A word to the My2k crowd

President Obama held a press conference this week to introduce a Twitter hashtag, #my2k, where middle-class people can complain about what the loss of $2000 to increased taxes would mean to them.  That’s more or less the amount that will be lost if the Bush tax cuts for certain income brackets are not maintained.

On its own terms, this is a politically neutral topic of conversation; it should, in theory, pressure the Democrats to be responsible about spending cuts, as much as it would pressure Republicans to agree to tax increases.  Of course, that’s not what the President was thinking when he inaugurated it.  The “fiscal cliff” story has been written with Republican intransigence on tax cuts as the only stumbling block to an agreement.  Users of the #my2k tag are supposed to be an army of accusing fingers pointed at them.

But many of the people posting Twitter messages in this thread are well-meaning folks who don’t see themselves as anyone’s political stooge.  They believe something has to be done, and it must involve some sort of compromise between spending cuts and tax increases.  I would offer a few words of advice and information to those people.

You’re taking President Obama’s talk of a “balanced approach” at face value, but you should realize there is no evidence that he sincerely means a word of it.  You don’t have to look all the way back to the 2008 campaign, or his early days in office, or his comically imbalanced budget proposals, to judge his sincerity.  Do you recall what he said about proposing $3 of spending cuts for every dollar of tax increases during the 2012 election, just a few months ago?  But this quickly reversed to $3 of taxes for every $1 of cuts once the President was re-elected: at least $1.2 trillion in tax increases (he actually opened with a bid of $1.6 trillion) for about $400 billion of unspecified cuts over the next decade.  Another $400 billion in entitlement reductions are supposed to happen between 10 and 20 years from now, but that’s so far off that it’s frankly absurd to consider it a real part of this “deal.”  You’ll hear many mentions of figures that include “war savings.”  That’s just money from the concluding military operations in Iraq and Afghanistan.  It’s not a new “spending cut” – it’s already scheduled to happen.

And as of today, the President and top Democrats are talking about zero spending cuts.  White House spokesman Jay Carney said of House Speaker John Boehner’s efforts to secure spending cuts in exchange for tax increases, “Asking that a political price be paid in order for Congress to do its job to ensure that the United States of America pays its bills, and does not default for the first time in its history, is deeply irresponsible.”  That tracks with President Obama’s initial position during the budget showdown of 2011.  He wanted a “clean” debt ceiling increase – no conditions or spending cuts at all.

Also today, House Minority Leader Nancy Pelosi took what Roll Call described as “a hard line on spending cuts,” saying of anything beyond the very minimal spending restraint already set to go into effect: “No, no, no.  A trillion and half in cuts is a lot of money. I know we’re in Washington, D.C., and we get used to big numbers, but a trillion and a half dollars in cuts … you go beyond that you’re talking about hurting the growth of our infrastructure and the education of our people.  The very pillars — the very pillars — of our economic strength.  Not to mention the economic and health security of our seniors and the American people and their families.”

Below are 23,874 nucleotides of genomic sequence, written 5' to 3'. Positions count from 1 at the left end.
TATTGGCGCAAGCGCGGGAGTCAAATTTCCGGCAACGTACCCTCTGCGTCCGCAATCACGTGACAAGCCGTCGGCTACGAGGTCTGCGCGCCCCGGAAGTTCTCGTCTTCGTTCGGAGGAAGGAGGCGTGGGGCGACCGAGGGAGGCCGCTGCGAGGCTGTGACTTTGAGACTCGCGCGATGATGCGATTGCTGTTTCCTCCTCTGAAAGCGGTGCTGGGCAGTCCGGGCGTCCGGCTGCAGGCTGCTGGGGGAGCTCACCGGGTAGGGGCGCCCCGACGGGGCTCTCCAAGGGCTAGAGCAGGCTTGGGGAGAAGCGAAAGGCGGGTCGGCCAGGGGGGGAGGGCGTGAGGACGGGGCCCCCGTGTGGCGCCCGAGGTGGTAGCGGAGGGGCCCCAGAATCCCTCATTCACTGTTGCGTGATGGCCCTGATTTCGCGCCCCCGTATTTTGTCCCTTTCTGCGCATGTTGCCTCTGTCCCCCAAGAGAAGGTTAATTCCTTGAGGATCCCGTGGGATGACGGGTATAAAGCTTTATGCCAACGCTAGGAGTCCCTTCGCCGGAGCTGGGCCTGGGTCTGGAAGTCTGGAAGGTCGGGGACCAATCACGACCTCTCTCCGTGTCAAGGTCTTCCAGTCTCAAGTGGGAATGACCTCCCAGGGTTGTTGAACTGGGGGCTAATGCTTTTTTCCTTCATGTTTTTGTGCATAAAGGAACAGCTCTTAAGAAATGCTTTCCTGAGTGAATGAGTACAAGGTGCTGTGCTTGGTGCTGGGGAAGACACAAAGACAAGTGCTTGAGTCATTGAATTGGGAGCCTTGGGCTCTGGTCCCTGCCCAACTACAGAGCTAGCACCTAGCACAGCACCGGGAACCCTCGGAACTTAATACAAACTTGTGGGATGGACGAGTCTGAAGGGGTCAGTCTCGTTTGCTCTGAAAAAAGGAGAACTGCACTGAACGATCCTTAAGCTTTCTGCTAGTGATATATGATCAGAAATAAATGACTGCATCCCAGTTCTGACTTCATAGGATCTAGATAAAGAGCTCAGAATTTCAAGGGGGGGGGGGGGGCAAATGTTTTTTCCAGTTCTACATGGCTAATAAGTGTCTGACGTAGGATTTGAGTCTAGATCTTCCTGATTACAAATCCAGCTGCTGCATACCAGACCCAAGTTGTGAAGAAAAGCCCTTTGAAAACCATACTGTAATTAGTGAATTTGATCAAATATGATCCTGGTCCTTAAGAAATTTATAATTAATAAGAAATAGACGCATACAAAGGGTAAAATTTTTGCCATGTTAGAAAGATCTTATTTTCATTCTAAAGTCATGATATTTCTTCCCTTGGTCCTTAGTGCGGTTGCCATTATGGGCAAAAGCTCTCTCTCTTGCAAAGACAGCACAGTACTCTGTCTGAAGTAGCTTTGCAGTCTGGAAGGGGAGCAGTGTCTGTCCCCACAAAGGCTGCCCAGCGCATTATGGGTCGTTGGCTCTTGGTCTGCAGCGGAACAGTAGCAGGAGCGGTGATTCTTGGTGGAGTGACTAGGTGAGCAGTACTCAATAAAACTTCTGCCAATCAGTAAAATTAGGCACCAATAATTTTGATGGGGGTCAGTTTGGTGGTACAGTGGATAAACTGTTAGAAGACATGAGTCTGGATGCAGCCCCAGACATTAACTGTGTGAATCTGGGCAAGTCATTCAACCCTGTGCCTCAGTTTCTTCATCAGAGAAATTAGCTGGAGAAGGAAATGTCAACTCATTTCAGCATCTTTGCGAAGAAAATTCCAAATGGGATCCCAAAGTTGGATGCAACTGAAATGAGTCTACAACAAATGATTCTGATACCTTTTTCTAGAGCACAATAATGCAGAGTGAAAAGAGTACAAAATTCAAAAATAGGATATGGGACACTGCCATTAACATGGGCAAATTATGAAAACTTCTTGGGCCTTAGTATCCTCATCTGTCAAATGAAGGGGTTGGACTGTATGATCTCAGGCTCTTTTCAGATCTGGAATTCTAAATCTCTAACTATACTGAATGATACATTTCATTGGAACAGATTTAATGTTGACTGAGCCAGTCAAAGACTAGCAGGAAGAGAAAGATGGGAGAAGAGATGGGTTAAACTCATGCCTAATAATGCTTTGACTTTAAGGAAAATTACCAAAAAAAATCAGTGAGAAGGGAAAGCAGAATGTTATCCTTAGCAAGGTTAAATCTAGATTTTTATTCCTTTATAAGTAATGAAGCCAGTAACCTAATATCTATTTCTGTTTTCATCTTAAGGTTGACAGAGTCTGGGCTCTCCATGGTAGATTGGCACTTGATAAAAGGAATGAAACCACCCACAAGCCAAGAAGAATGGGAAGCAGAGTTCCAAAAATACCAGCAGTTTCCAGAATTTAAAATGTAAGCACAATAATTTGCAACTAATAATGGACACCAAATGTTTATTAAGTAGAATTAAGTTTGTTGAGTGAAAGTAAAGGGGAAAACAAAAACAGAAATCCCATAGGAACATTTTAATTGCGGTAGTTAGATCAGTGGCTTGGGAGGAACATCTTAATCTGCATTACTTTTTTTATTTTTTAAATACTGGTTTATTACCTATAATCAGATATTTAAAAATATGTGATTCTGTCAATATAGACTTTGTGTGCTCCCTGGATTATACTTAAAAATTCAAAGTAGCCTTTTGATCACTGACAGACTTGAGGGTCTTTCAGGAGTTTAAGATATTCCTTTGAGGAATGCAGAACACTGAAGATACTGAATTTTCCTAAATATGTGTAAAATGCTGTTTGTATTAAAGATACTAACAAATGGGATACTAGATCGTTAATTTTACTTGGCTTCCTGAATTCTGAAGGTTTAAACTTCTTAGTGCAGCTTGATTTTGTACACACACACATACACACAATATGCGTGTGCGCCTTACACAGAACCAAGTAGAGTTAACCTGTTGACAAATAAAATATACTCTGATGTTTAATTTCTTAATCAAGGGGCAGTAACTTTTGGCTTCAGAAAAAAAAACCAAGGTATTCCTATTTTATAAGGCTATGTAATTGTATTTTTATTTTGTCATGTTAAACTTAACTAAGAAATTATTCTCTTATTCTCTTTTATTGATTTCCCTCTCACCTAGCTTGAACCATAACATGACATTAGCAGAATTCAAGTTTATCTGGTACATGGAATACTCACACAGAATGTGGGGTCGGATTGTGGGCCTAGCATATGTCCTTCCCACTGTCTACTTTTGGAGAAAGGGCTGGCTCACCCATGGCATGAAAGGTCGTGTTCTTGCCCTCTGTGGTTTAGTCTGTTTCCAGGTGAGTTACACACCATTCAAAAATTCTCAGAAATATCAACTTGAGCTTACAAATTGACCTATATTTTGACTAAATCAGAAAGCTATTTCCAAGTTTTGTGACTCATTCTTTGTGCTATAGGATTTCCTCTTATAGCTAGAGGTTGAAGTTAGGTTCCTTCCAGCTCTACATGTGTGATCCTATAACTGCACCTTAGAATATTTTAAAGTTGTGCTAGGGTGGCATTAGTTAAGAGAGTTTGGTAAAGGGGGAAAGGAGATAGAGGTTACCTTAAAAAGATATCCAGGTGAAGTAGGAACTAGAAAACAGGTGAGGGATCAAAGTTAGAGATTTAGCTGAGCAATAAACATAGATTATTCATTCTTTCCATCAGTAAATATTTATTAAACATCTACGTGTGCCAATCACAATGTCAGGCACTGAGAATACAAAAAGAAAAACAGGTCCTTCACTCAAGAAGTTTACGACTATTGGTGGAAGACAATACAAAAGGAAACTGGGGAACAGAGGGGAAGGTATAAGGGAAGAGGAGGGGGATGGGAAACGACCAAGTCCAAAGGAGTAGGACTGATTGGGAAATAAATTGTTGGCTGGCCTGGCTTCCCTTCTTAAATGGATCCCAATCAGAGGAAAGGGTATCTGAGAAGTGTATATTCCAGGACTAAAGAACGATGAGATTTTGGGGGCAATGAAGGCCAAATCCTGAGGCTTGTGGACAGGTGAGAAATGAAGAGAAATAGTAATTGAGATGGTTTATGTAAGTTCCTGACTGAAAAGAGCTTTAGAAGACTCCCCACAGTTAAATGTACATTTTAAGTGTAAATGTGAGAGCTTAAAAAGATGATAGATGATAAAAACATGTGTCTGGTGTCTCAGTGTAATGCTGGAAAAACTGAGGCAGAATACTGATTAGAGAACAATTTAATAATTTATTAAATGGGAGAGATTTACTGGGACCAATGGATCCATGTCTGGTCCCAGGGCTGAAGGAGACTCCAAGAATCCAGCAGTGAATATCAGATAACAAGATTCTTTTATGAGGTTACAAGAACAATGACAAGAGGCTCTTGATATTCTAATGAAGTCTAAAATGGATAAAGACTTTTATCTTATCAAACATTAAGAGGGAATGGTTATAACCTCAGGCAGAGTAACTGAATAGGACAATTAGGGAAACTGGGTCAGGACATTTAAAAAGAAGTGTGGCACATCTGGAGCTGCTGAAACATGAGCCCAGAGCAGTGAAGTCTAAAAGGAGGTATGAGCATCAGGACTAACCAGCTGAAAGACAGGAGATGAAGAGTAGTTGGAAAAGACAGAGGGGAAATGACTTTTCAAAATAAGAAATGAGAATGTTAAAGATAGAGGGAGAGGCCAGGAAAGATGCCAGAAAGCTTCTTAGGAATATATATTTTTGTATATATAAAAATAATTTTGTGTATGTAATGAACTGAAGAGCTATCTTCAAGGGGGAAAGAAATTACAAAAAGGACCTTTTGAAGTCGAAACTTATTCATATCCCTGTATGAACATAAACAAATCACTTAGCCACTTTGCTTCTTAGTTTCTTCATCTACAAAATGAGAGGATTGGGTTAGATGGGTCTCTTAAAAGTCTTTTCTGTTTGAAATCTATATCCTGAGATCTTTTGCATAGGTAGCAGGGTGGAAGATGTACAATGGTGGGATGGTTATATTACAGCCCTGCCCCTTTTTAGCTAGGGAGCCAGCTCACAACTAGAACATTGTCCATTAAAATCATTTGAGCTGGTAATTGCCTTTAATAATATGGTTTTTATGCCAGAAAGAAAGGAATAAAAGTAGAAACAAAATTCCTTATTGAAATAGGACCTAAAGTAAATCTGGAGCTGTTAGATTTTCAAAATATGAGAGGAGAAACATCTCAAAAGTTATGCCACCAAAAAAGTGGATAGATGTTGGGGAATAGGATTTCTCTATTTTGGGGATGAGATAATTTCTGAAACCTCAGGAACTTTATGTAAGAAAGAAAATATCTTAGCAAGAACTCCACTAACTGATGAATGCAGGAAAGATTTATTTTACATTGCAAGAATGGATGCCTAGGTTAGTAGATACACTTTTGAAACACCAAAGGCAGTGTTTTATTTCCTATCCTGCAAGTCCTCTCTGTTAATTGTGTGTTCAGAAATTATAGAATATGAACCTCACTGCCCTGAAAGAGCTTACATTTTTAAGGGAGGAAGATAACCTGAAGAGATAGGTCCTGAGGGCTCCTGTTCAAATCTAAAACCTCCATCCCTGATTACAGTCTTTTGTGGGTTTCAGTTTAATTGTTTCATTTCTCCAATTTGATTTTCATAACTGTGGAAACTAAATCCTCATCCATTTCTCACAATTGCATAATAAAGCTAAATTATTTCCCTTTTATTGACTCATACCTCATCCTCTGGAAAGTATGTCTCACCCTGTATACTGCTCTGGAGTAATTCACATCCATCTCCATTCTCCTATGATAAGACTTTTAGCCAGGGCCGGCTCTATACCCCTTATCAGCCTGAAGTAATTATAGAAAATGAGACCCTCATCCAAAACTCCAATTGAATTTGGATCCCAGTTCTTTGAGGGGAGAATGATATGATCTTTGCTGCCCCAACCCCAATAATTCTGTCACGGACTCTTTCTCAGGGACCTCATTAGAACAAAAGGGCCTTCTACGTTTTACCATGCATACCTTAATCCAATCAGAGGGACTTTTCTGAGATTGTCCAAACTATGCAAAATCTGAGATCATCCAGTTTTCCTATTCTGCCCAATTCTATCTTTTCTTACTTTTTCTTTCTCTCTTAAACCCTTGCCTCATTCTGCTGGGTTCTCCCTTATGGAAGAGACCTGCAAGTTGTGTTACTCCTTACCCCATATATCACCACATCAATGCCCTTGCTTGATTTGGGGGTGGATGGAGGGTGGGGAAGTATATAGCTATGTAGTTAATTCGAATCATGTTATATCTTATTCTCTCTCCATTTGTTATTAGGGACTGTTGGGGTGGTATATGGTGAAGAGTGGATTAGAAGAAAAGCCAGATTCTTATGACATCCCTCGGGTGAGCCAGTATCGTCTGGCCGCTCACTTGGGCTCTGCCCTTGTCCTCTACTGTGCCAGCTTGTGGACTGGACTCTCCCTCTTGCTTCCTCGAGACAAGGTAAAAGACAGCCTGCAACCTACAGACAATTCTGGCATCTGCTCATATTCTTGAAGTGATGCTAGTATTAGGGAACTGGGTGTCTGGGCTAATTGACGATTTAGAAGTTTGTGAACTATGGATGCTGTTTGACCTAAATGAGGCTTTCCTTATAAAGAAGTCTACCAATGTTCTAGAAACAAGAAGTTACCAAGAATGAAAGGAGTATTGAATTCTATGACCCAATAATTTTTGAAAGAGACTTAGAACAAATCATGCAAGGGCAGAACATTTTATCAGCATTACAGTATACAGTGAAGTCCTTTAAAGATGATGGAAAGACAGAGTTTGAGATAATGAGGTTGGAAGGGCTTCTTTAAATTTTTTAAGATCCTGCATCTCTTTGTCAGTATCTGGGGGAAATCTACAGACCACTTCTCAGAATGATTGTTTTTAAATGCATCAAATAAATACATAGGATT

So there is no longer any serious pretense of matching tax increases with spending cuts dollar for dollar, let alone $3 of cuts for every $1 of spending or anything like that.  This is a bold, direct, and absolute contradiction of what Barack Obama said during his re-election campaign.  Doesn’t that bother you, My2K friends?  At least a little bit?  Doesn’t it seem foolish to trust these people to carry out difficult promises and make tough decisions in the years to come, when they can’t even stick to what they were swearing on the proverbial stack of Bibles just weeks ago?

I won’t get into the folly of static fiscal analysis, in which it is assumed that a dollar of proposed tax increases will bring in a dollar of actual revenue.  That’s not true; it has never been true; it never will be true.  It really isn’t hard to understand why: people take steps to avoid high tax bills, and high tax rates depress the economy.  But let’s leave all that aside and talk about some very round numbers.  The current yearly budget deficit is roughly equal to the amount of tax increases President Obama is demanding… over the next ten years.  He wants $1.2 trillion in new taxes over 10 years.  The deficit is a little under $1.2 trillion per year.  So even under the most unrealistically optimistic scenario, we’re talking about covering 10 percent of the deficit with these tax increases.  That makes balancing the budget a 90/10 proposition between spending cuts and tax increases.

Doesn’t it bother you that absolutely no one in the President’s party is talking about the details of the 90 percent?  We’re getting constant, highly specific demands for exactly whose taxes must be raised.  But we haven’t heard any comparable details of what spending will be cut.  And those spending cuts would inevitably affect people who are highly dependent upon government benefits.  It’s going to change their lives.  If the Democrats were actually serious about balancing the budget, wouldn’t they be warning those people to prepare themselves?  Wouldn’t they be meeting with the heads of agencies that are about to be eliminated, or face drastic reductions in budget and personnel?  Shouldn’t all those people be given a chance to weigh in, before a grand bargain is struck, to explain why their government jobs or benefits should not be cut?